Gen-Z won’t scroll phone with index finger: ‘old’ boomers do that

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The infamous generation that cancelled the thumbs up emoji is now going after the index finger.

As if Gen Z wasn’t spoiling enough fun activities of late, Zoomers are now reportedly refusing to scroll phones with their pointer fingers — to avoid looking like “old and out of touch” Baby Boomers.

That’s according to a nationwide poll conducted by the makers of Candy Crush game, who set out to shed light on the differences in the ways different generations use their mobile devices.

They found that 80% of Generation Z-ers — those borne between 1997 and 2012 — use their thumbs to peruse their smartphones, Jam Press reported.

This is also the modus operandi for 65% of millennials, aka anyone born between 1981 and 1996, per the scroll poll.

Why are they giving the index finger two literal thumbs down?

To distance themselves from Baby Boomers, i.e. those born between 1946 and 1964, 73% of whom scroll through their phones with their index finger, according to the survey.


An older person scrolls through their phone.
A meme mocking Boomers’ digit-al preference.
Jam Press

Indeed, four out of 10 Zoomers admitted that they felt self-conscious scrolling or playing games on their smartphone in public using their index finger.

Their finger preference is based in a fear of being ridiculed that was sparked in an uptick in memes mocking boomers for their method of interfacing with their devices, per the survey.

Several years ago, a picture circulated on Reddit purporting to depict a “Baby Boomer with smartphone starter pack,” which entailed “unlocking the screen overly aggressively” and using the index finger for “everything” like a “dinosaur.”

In other words, they’re saying this MO is “not ok, Boomer.”

However, Boomers aren’t caving to digit-al peer pressure.

A whopping 61% of boomers declared that they would never consider ditching their phone-tapping technique no matter the amount of societal pressure.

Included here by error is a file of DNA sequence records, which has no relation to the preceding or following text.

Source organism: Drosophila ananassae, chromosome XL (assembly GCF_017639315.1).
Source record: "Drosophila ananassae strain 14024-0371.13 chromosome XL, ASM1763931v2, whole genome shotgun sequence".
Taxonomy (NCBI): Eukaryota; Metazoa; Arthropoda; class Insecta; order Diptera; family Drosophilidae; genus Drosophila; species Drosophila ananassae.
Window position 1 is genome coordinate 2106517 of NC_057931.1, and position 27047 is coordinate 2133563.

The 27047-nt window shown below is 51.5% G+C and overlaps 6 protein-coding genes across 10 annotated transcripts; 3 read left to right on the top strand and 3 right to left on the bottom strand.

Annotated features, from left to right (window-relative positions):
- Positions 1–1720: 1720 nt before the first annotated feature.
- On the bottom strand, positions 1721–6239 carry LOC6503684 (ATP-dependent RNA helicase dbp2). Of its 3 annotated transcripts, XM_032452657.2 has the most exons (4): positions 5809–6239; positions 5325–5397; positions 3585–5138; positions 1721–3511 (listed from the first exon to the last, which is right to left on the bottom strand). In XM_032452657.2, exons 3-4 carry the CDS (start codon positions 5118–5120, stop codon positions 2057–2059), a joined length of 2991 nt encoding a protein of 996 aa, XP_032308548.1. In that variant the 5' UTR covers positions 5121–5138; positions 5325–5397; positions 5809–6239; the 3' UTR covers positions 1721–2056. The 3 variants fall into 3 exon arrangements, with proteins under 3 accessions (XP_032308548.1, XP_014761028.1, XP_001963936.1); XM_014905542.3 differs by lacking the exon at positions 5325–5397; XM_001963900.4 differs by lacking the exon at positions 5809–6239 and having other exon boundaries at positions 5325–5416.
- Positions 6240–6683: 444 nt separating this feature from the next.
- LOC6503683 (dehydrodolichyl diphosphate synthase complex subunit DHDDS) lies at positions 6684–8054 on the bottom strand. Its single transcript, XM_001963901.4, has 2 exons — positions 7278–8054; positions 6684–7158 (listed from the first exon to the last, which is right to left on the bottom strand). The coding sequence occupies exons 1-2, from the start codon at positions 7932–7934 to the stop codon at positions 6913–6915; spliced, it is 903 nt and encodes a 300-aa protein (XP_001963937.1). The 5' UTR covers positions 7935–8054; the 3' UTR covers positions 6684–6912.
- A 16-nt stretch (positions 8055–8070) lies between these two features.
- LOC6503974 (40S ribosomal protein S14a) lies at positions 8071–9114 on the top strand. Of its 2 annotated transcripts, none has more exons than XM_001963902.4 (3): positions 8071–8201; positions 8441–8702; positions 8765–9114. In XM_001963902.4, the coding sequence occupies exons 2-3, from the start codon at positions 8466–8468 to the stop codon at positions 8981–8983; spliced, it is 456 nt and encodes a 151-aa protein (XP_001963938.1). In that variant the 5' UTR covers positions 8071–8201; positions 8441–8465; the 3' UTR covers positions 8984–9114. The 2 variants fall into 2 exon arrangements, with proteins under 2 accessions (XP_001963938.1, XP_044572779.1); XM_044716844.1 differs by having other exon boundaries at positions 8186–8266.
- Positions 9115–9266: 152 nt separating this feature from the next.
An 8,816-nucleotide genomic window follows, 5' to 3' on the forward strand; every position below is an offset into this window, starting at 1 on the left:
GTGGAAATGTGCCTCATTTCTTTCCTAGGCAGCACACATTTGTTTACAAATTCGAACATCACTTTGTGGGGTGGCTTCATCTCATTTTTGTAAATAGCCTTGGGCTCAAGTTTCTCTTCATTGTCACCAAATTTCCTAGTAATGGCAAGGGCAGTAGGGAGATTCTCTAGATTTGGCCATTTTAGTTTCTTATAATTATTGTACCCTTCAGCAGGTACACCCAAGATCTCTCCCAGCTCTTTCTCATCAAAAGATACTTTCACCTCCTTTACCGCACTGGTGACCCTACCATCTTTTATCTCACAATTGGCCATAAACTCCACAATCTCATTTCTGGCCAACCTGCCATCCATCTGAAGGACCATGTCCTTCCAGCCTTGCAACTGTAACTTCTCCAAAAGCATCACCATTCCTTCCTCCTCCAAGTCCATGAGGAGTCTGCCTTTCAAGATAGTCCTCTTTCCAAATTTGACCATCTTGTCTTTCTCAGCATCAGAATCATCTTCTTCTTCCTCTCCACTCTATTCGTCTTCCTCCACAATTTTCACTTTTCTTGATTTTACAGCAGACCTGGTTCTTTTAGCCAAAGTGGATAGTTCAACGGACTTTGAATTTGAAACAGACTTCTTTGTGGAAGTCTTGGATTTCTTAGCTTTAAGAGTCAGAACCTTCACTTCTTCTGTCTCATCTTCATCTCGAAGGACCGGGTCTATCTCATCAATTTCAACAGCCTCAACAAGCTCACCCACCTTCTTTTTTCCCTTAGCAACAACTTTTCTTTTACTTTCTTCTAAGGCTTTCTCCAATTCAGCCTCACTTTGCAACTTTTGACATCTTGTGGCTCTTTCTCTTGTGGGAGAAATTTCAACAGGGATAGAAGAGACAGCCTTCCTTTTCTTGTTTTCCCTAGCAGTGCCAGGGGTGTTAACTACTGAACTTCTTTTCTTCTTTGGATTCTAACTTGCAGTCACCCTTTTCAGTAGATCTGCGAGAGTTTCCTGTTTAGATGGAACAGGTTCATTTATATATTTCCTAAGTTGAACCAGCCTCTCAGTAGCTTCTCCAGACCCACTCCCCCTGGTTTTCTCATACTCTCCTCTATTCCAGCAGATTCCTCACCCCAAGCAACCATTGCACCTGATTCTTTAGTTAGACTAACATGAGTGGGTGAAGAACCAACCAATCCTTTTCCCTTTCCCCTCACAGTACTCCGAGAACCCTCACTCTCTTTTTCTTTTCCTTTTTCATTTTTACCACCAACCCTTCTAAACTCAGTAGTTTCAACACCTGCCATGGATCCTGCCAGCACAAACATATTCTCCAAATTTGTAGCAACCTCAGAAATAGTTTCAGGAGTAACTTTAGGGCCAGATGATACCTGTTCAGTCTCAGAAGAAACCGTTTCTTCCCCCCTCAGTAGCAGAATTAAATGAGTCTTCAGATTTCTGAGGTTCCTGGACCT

A smartphone user scrolls with their finger.
The “old and out of touch” way” “Technological progress, in particular, often occurs rapidly, leading to vast generational differences in technological literacy,” said futurologist Rhiannon Jones while describing the trend.
Jam Press

A person plays Candy Crush on their smart phone.
The “Gen Z” technique: Interestingly, 41% of millennials were open to changing up their phone-tapping technique.
Jam Press

Meanwhile, 36% of survey respondents deemed it unfair to mock Boom-scroller’s swiping habits via online memes.

Unfortunately generation Y seems more susceptible to ridicule.

According to the survey, 41% of millennials claim that they’d be open to switching up their scrolling methods, indicating that this author’s generation is essentially Switzerland in the great phone use debate.

Perhaps our malleability was inspired by our prior ridicule at the hands of Gen Z, who’ve infamously mocked everything from our alleged penchant for drinking pumpkin spice lattes to watching “Seinfeld” reruns and referring to canines as “doggos.”

Futurologist Rhiannon Jones chalked up the disparity in digit preference to the “social and cultural content” in which each generation grew up, including “broader societal expectations.”

“Technological progress, in particular, often occurs rapidly, leading to vast generational differences in technological literacy,” he explained.

”As a result, younger generations, digital natives who have grown up in a world of global connectivity and tech-integrated living, lean towards a more intuitive scrolling style based on the size of their handheld devices and a passive scrolling attitude.”

Interestingly, finger-scrolling is far from the first activity to get poo-pooed by seemingly puritanical Zoomers.

In 2022, the wish-they-were-silent generation was ridiculed after attempting to cancel thumbs up and smiley face emoticons on the grounds that they are “passive aggressive” and performative.”

Coincidentally, a recent study found that Zoomers are the hardest generation to work with on the grounds that, among other factors, they’re the most prone to getting offended by language.

“I feel kind of hamstrung on what I can and can’t say,” Peter, a New Jersey-based manager in the hospitality industry, told The Post.

“I don’t want to offend anyone or trigger someone. I always have it in the back of my mind that I’m going to get angry one day, and I’m going to get freaking canceled.”

Gen Z’s seemingly hall monitor-y like tendencies extend beyond social media too: Zoomers apparently turn down more after-work drinks than a temperance marm.

Indeed, many Z-totallers claim they prefer not grab libations with colleagues as it impinges on their efforts to maintain healthy work-life boundaries.

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